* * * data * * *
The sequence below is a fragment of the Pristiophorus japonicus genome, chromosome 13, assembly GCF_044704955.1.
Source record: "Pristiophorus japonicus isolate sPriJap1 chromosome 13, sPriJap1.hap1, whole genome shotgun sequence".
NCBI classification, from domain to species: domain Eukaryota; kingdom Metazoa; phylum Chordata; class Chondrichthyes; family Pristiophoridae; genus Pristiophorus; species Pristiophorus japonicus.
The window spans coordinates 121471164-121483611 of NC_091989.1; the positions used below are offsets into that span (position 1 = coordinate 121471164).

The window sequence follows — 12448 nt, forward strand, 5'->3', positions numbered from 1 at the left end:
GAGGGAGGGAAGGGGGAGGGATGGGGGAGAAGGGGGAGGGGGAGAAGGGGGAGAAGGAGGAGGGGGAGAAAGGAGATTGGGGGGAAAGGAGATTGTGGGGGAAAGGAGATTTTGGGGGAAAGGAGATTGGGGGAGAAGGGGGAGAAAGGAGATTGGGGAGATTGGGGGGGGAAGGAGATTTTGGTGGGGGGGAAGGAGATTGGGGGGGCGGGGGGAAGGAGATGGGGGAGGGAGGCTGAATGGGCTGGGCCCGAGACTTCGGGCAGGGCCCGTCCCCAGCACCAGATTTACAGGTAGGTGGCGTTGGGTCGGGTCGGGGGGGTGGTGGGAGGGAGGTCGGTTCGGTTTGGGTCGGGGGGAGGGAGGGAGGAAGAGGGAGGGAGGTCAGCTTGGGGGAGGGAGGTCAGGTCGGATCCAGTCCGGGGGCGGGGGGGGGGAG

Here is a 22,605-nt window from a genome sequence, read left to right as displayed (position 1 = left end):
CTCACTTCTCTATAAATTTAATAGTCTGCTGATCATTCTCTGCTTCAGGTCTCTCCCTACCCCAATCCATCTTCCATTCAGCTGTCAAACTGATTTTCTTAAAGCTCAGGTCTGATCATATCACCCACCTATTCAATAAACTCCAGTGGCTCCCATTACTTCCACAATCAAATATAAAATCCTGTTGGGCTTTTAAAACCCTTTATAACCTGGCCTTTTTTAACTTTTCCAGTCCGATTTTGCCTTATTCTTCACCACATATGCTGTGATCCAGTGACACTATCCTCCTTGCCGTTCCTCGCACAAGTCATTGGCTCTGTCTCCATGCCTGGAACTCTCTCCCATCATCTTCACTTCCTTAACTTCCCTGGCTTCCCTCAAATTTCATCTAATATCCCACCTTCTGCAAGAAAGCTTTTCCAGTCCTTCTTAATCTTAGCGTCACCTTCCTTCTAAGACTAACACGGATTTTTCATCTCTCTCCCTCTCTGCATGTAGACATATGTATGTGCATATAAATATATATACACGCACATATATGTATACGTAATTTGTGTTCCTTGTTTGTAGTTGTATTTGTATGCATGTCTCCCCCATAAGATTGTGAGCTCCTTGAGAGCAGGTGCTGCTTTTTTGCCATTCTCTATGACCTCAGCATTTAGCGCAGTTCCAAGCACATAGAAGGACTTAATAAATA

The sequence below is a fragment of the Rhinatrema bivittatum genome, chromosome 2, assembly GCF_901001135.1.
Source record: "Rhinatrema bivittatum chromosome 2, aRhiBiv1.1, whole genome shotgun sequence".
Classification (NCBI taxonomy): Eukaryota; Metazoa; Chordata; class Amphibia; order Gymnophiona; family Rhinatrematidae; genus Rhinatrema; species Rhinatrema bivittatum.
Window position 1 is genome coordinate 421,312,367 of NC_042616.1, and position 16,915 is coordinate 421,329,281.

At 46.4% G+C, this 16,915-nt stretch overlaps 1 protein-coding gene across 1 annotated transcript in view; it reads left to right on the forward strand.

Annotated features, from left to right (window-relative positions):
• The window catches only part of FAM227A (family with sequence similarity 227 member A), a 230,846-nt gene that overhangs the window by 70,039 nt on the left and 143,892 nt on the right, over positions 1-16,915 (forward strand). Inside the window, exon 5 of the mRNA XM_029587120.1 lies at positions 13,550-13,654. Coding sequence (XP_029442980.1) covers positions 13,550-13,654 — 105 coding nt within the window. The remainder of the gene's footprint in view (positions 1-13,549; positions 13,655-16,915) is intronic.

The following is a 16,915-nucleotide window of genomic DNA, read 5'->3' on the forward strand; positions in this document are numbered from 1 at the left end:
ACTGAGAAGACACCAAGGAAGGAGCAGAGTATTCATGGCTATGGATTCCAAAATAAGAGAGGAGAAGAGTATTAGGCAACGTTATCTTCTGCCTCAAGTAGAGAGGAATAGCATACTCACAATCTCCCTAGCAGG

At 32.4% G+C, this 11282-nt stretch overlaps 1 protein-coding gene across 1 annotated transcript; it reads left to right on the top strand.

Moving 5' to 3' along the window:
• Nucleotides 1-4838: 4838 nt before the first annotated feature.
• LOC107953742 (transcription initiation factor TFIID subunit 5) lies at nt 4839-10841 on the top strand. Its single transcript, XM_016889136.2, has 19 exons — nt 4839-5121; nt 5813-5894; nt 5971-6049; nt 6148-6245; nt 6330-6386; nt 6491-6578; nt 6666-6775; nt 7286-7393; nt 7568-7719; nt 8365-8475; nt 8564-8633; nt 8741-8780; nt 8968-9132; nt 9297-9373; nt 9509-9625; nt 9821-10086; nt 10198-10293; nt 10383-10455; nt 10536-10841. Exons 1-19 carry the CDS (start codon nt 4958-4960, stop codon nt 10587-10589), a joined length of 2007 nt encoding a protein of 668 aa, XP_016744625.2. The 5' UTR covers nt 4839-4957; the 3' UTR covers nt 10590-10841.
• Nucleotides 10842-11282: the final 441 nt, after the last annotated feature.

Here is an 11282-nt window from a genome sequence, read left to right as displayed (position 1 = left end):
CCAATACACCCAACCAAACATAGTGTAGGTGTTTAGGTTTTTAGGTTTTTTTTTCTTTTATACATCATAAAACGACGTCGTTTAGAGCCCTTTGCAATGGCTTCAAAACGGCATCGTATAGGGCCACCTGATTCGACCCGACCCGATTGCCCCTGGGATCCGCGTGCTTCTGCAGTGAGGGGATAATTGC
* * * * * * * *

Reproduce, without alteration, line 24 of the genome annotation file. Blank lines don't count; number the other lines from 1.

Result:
CCAATACACCCAACCAAACATAGTGTAGGTGTTTAGGTTTTTAGGTTTTTTTTTCTTTTATACATCATAAAACGACGTCGTTTAGAGCCCTTTGCAATGGCTTCAAAACGGCATCGTATAGGGCCACCTGATTCGACCCGACCCGATTGCCCCTGGGATCCGCGTGCTTCTGCAGTGAGGGGATAATTGC